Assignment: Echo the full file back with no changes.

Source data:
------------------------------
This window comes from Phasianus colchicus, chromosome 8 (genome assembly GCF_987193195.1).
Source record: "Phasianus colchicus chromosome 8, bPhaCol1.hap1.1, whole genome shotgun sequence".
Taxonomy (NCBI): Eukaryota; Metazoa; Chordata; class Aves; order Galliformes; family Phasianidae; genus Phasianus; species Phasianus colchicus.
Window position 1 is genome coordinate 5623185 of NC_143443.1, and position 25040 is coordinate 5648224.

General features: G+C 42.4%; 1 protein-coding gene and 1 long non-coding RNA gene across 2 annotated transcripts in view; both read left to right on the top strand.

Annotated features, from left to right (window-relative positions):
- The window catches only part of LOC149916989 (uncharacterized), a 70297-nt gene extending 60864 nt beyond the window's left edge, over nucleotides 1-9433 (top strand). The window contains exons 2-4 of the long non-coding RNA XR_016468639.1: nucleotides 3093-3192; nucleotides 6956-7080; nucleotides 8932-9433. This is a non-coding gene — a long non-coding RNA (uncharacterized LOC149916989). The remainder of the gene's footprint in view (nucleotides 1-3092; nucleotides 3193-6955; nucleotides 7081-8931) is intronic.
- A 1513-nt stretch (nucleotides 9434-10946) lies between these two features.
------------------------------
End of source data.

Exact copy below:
This window comes from Phasianus colchicus, chromosome 8 (genome assembly GCF_987193195.1).
Source record: "Phasianus colchicus chromosome 8, bPhaCol1.hap1.1, whole genome shotgun sequence".
Taxonomy (NCBI): Eukaryota; Metazoa; Chordata; class Aves; order Galliformes; family Phasianidae; genus Phasianus; species Phasianus colchicus.
Window position 1 is genome coordinate 5623185 of NC_143443.1, and position 25040 is coordinate 5648224.

General features: G+C 42.4%; 1 protein-coding gene and 1 long non-coding RNA gene across 2 annotated transcripts in view; both read left to right on the top strand.

Annotated features, from left to right (window-relative positions):
- The window catches only part of LOC149916989 (uncharacterized), a 70297-nt gene extending 60864 nt beyond the window's left edge, over nucleotides 1-9433 (top strand). The window contains exons 2-4 of the long non-coding RNA XR_016468639.1: nucleotides 3093-3192; nucleotides 6956-7080; nucleotides 8932-9433. This is a non-coding gene — a long non-coding RNA (uncharacterized LOC149916989). The remainder of the gene's footprint in view (nucleotides 1-3092; nucleotides 3193-6955; nucleotides 7081-8931) is intronic.
- A 1513-nt stretch (nucleotides 9434-10946) lies between these two features.